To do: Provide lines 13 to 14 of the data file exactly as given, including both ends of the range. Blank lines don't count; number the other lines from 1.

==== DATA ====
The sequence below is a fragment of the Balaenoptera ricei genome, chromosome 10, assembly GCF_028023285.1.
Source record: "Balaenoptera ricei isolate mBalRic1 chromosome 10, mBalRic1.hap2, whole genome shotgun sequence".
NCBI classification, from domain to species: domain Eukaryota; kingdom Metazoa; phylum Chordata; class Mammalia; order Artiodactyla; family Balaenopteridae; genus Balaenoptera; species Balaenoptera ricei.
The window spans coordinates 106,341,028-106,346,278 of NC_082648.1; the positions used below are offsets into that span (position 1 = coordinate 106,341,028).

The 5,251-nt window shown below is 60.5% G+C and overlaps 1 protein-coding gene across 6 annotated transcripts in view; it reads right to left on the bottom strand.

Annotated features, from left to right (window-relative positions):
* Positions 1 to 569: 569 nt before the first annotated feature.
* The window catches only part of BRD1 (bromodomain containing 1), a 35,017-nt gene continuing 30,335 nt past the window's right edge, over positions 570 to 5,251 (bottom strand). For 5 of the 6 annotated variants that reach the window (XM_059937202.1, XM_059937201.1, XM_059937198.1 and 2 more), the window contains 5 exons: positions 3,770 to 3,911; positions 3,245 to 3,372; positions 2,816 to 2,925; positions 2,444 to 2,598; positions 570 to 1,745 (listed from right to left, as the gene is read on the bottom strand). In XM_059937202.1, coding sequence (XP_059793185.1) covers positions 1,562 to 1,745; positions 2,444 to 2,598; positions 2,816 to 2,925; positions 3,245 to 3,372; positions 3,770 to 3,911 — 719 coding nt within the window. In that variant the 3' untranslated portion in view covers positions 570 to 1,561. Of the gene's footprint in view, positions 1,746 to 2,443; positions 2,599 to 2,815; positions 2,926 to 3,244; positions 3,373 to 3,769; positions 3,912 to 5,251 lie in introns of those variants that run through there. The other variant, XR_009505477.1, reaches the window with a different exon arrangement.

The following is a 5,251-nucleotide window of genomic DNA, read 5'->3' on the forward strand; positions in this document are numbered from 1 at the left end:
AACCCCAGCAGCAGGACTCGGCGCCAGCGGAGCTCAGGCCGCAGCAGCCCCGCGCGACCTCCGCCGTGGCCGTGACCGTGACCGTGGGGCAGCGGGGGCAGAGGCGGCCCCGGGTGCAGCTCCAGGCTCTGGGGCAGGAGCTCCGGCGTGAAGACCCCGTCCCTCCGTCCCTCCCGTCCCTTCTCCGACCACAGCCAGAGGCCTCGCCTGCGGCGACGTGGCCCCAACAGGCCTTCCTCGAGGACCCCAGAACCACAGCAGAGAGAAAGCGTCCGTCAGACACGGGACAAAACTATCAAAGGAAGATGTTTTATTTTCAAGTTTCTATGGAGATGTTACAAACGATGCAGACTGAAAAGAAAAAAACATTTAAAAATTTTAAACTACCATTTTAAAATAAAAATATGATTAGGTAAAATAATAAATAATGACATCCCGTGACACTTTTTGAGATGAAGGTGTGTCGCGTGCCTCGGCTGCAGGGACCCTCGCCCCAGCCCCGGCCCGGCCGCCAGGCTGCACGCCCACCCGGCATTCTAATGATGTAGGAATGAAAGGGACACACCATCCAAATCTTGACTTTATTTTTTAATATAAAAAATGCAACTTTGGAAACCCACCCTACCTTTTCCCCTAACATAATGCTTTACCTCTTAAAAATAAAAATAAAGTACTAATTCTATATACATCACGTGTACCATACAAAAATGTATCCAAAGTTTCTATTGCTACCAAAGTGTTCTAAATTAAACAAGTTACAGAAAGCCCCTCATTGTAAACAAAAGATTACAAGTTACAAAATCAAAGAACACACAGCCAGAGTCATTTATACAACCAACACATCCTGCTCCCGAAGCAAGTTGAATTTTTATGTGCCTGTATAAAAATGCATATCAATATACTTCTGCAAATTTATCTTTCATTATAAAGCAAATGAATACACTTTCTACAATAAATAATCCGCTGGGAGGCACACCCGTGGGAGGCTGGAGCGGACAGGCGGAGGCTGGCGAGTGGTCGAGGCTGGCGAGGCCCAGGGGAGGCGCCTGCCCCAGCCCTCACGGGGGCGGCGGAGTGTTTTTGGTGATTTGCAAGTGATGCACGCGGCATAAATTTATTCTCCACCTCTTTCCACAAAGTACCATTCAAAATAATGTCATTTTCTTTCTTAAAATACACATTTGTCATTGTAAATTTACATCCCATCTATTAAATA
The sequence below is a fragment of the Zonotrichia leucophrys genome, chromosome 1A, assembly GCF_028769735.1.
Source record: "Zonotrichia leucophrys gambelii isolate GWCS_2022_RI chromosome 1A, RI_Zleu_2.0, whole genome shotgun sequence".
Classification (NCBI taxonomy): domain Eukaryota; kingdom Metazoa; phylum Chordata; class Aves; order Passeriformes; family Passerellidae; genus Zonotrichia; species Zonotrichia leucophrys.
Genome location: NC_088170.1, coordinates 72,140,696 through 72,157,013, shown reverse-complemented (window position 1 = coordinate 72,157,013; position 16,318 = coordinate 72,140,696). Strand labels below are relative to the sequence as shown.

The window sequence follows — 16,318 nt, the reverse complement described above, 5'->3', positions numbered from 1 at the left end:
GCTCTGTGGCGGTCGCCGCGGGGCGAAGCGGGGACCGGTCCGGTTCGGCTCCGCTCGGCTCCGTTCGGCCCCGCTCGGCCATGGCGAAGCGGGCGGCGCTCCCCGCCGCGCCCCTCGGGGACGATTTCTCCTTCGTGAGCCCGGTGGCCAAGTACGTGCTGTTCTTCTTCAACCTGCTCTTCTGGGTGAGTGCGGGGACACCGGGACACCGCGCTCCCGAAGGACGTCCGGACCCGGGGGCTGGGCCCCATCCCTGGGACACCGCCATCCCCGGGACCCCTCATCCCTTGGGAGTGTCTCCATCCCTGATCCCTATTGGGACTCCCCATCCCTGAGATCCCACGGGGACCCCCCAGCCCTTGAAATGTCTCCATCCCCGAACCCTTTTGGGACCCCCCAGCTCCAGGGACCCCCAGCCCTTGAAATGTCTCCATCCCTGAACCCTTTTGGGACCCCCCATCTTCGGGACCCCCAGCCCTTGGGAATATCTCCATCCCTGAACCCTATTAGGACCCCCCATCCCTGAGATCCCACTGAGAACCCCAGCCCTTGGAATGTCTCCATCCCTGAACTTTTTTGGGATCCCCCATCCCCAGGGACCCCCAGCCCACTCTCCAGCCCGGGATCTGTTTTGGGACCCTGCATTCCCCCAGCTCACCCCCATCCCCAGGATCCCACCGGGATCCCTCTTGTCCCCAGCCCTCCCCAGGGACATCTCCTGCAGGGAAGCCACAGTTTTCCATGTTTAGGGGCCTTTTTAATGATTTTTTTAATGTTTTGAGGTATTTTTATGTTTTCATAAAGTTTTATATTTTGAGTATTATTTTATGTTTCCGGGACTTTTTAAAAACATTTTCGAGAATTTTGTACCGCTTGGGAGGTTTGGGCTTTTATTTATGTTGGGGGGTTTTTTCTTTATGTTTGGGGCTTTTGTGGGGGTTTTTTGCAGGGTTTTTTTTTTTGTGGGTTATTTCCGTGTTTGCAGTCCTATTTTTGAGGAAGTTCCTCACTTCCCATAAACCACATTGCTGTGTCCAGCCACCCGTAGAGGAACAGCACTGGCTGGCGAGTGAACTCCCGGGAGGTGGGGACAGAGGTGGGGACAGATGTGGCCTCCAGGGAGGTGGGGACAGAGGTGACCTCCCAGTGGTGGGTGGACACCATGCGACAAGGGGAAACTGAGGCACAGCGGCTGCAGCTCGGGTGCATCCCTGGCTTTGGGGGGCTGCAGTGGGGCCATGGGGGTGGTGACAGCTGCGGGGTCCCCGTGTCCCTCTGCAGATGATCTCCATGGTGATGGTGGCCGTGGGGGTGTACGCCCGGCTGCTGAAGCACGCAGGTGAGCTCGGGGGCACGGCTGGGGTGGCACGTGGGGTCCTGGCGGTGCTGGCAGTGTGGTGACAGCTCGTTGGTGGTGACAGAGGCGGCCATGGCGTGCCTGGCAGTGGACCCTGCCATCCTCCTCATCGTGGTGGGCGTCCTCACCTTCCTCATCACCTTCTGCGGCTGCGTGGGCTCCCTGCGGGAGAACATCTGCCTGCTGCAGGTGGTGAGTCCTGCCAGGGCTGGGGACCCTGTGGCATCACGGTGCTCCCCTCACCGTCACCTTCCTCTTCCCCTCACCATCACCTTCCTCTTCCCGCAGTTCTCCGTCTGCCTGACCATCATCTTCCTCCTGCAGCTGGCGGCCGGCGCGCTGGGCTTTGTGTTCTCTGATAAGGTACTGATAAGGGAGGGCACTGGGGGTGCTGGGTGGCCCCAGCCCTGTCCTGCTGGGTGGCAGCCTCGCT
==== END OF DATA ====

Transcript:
Classification (NCBI taxonomy): domain Eukaryota; kingdom Metazoa; phylum Chordata; class Aves; order Passeriformes; family Passerellidae; genus Zonotrichia; species Zonotrichia leucophrys.
Genome location: NC_088170.1, coordinates 72,140,696 through 72,157,013, shown reverse-complemented (window position 1 = coordinate 72,157,013; position 16,318 = coordinate 72,140,696). Strand labels below are relative to the sequence as shown.